Importance: HIV-associated chronic lung disease (HCLD) in children is associated with small airways disease, is common despite antiretroviral therapy (ART), and is associated with substantial morbidity. Azithromycin has antibiotic and immunomodulatory activity and may be effective in treating HCLD through reducing respiratory tract infections and inflammation.
Objective: To determine whether prophylactic azithromycin is effective in preventing worsening of lung function and in reducing acute respiratory exacerbations (AREs) in children with HCLD taking ART.
Design, setting, and participants: This double-blind, placebo-controlled, randomized clinical trial (BREATHE) was conducted between 2016 and 2019, including 12 months of follow-up, at outpatient HIV clinics in 2 public sector hospitals in Malawi and Zimbabwe. Participants were randomized 1:1 to intervention or placebo, and participants and study personnel were blinded to treatment allocation. Participants included children aged 6 to 19 years with perinatally acquired HIV and HCLD (defined as forced expiratory volume in 1 second [FEV1] z score < -1) who were taking ART for 6 months or longer. Data analysis was performed from September 2019 to April 2020.
Intervention: Once-weekly oral azithromycin with weight-based dosing, for 48 weeks.
Main outcomes and measures: All outcomes were prespecified. The primary outcome was the mean difference in FEV1 z score using intention-to-treat analysis for participants seen at end line. Secondary outcomes included AREs, all-cause hospitalizations, mortality, and weight-for-age z score.
Results: A total of 347 individuals (median [interquartile range] age, 15.3 [12.7-17.7] years; 177 boys [51.0%]) were randomized, 174 to the azithromycin group and 173 to the placebo group; 162 participants in the azithromycin group and 146 placebo group participants had a primary outcome available and were analyzed. The mean difference in FEV1 z score was 0.06 (95% CI, -0.10 to 0.21; P = .48) higher in the azithromycin group than in the placebo group, a nonsignificant difference. The rate of AREs was 12.1 events per 100 person-years in the azithromycin group and 24.7 events per 100 person-years in the placebo groups (hazard ratio, 0.50; 95% CI, 0.27 to 0.93; P = .03). The hospitalization rate was 1.3 events per 100 person-years in the azithromycin group and 7.1 events per 100 person-years in the placebo groups, but the difference was not significant (hazard ratio, 0.24; 95% CI, 0.06 to 1.07; P = .06). Three deaths occurred, all in the placebo group. The mean weight-for-age z score was 0.03 (95% CI, -0.08 to 0.14; P = .56) higher in the azithromycin group than in the placebo group, although the difference was not significant. There were no drug-related severe adverse events.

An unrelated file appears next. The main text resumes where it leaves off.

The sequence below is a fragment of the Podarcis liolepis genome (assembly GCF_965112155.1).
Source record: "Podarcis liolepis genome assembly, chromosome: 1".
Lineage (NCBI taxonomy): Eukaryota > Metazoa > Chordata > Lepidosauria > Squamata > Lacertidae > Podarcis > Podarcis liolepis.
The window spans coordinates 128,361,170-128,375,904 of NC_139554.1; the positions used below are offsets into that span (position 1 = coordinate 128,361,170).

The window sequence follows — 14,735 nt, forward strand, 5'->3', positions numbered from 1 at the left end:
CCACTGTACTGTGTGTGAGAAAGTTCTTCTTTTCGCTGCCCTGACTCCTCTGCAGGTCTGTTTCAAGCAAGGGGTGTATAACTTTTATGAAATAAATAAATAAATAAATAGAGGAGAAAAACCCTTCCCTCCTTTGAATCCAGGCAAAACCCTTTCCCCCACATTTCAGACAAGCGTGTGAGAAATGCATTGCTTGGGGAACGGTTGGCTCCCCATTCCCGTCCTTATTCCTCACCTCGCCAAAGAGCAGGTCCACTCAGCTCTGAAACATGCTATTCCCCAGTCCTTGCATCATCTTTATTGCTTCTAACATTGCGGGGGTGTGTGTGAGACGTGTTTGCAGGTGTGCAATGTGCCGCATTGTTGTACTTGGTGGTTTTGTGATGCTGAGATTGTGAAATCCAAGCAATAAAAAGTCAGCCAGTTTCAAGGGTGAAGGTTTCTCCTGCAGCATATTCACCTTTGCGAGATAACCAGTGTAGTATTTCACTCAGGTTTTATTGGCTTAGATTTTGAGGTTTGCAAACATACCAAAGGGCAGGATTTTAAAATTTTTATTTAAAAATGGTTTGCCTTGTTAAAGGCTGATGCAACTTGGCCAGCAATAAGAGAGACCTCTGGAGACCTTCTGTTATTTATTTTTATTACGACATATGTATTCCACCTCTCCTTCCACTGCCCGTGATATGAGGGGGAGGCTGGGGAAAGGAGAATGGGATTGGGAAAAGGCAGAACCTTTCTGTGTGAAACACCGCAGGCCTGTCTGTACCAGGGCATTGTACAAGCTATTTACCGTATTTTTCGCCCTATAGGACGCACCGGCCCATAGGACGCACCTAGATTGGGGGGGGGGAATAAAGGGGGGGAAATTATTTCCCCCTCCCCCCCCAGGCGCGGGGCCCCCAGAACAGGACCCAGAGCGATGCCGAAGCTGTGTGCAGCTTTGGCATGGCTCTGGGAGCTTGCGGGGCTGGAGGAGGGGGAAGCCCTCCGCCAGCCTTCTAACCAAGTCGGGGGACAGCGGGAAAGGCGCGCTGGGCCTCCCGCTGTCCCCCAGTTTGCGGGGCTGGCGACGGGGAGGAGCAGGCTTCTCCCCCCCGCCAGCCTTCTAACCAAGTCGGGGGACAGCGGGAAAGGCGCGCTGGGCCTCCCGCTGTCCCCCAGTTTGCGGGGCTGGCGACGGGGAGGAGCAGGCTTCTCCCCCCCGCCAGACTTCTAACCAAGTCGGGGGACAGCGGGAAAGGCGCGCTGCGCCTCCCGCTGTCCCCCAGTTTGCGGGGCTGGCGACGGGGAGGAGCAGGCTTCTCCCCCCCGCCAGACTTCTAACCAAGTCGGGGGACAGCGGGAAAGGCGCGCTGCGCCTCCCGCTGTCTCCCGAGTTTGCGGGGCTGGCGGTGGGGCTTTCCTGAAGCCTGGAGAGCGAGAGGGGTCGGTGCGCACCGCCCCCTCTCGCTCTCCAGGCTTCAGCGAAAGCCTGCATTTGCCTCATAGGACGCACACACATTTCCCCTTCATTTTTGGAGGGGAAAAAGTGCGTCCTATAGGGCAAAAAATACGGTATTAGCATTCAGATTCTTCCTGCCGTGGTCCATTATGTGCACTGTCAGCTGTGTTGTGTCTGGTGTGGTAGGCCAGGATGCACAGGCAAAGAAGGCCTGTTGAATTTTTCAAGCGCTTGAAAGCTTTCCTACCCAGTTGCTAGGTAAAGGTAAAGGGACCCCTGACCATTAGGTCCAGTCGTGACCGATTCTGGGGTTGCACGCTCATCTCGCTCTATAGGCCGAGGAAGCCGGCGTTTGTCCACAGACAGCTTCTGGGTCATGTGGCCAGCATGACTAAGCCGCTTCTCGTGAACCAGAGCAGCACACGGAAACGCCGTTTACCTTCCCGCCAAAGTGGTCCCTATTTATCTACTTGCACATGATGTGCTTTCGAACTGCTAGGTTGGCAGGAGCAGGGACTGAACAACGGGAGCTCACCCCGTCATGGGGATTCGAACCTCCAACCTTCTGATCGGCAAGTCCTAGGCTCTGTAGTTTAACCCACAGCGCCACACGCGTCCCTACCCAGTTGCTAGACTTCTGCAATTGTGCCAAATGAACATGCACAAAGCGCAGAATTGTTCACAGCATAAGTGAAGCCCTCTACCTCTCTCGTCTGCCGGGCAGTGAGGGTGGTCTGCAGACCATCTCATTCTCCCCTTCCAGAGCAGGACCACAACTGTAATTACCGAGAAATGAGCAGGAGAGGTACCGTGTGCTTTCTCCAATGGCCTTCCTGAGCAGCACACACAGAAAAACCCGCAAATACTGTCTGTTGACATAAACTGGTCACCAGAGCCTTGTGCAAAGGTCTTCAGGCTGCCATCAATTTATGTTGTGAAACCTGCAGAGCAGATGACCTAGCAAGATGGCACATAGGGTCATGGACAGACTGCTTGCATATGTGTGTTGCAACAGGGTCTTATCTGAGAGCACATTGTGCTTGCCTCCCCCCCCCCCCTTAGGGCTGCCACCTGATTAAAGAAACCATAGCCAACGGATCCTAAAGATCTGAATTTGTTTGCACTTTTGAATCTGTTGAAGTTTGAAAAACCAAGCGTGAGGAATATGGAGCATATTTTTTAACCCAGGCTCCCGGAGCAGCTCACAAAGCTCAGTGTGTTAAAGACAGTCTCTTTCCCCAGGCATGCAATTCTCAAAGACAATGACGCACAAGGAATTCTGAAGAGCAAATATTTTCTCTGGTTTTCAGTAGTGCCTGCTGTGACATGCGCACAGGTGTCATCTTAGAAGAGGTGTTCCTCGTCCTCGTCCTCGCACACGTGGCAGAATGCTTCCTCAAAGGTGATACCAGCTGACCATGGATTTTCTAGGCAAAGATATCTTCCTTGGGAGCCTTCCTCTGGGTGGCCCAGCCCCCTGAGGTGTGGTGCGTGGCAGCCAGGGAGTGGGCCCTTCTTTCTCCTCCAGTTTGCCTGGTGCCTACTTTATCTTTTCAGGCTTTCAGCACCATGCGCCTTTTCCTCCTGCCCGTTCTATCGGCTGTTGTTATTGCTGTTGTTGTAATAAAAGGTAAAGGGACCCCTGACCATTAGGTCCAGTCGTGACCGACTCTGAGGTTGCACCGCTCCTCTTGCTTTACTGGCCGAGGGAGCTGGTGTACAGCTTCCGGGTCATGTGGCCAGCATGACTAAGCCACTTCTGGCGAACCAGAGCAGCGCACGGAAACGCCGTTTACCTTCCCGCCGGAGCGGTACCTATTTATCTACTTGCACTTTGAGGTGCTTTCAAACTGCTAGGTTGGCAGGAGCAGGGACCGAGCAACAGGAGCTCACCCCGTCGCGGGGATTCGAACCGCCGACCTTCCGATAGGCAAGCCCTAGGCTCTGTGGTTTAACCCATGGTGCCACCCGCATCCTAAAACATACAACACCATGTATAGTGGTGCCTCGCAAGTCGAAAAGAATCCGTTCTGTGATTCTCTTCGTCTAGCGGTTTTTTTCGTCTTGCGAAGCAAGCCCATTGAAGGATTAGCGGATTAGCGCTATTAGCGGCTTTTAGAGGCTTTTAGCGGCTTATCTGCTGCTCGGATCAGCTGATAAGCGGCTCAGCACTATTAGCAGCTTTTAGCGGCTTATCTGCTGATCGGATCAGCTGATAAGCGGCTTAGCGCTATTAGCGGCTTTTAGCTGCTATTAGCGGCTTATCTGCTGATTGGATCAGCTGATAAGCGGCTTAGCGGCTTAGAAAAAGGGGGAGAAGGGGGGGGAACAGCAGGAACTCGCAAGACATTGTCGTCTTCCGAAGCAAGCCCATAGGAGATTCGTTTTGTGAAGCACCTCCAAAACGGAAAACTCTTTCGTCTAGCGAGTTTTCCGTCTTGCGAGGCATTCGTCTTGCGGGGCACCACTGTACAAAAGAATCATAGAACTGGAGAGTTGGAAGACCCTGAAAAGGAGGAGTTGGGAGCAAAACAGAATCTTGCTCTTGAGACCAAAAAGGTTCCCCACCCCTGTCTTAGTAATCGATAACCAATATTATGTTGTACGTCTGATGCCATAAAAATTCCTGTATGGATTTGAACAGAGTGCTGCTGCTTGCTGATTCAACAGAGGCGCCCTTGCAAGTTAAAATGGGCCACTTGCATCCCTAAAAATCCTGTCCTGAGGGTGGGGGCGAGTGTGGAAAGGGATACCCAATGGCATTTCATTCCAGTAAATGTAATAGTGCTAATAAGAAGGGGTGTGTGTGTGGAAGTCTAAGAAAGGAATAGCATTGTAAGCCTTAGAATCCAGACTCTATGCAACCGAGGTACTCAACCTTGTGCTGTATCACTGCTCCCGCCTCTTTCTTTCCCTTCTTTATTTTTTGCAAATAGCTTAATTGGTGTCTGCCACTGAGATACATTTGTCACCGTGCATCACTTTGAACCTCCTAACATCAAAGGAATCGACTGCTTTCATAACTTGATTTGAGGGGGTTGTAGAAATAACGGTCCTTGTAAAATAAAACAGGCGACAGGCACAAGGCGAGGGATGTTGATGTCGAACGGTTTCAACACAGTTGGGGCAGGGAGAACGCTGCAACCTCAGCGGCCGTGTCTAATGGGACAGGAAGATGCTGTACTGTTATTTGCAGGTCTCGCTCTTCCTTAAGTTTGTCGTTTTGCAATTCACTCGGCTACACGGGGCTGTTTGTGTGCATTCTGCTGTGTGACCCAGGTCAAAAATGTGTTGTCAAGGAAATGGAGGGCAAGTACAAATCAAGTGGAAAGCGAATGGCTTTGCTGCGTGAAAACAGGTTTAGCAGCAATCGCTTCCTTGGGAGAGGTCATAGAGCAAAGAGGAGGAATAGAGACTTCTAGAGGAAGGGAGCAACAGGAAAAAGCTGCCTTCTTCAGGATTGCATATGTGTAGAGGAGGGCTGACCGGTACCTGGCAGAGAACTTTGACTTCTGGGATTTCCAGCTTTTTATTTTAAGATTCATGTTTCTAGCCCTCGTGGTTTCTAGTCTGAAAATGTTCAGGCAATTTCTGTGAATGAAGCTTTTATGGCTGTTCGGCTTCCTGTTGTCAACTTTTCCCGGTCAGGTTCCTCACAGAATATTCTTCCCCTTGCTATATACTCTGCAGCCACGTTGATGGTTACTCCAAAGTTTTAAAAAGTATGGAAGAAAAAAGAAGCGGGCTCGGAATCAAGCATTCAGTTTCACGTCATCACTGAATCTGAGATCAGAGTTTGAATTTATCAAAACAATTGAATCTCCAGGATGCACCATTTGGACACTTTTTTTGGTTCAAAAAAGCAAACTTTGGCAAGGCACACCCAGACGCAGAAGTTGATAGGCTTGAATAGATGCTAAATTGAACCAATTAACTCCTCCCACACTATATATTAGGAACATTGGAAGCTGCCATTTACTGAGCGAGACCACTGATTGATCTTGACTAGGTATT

Conclusions and relevance: In this randomized clinical trial specifically addressing childhood HCLD, once-weekly azithromycin did not improve lung function or growth but was associated with reduced AREs; the number of hospitalizations was also lower in the azithromycin group but the difference was not significant. Future research should identify patient groups who would benefit most from this intervention and optimum treatment length, to maximize benefits while reducing the risk of antimicrobial resistance.
Trial registration: ClinicalTrials.gov Identifier: NCT02426112.